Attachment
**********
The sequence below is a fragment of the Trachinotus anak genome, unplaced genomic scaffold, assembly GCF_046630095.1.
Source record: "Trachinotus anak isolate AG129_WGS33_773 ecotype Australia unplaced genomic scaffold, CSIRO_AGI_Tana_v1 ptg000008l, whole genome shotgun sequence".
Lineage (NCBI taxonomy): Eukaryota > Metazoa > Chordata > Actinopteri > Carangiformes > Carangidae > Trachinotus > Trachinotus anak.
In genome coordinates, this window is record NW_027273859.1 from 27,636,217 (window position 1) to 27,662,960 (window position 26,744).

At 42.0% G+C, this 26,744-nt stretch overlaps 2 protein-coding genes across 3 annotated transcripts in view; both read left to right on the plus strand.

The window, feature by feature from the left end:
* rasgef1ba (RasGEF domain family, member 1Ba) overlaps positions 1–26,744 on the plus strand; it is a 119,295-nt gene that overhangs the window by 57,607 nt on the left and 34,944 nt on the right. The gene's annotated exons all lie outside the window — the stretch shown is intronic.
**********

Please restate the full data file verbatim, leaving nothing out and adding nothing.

The sequence below is a fragment of the Trachinotus anak genome, unplaced genomic scaffold, assembly GCF_046630095.1.
Source record: "Trachinotus anak isolate AG129_WGS33_773 ecotype Australia unplaced genomic scaffold, CSIRO_AGI_Tana_v1 ptg000008l, whole genome shotgun sequence".
Lineage (NCBI taxonomy): Eukaryota > Metazoa > Chordata > Actinopteri > Carangiformes > Carangidae > Trachinotus > Trachinotus anak.
In genome coordinates, this window is record NW_027273859.1 from 27,636,217 (window position 1) to 27,662,960 (window position 26,744).

At 42.0% G+C, this 26,744-nt stretch overlaps 2 protein-coding genes across 3 annotated transcripts in view; both read left to right on the plus strand.

The window, feature by feature from the left end:
* rasgef1ba (RasGEF domain family, member 1Ba) overlaps positions 1–26,744 on the plus strand; it is a 119,295-nt gene that overhangs the window by 57,607 nt on the left and 34,944 nt on the right. The gene's annotated exons all lie outside the window — the stretch shown is intronic.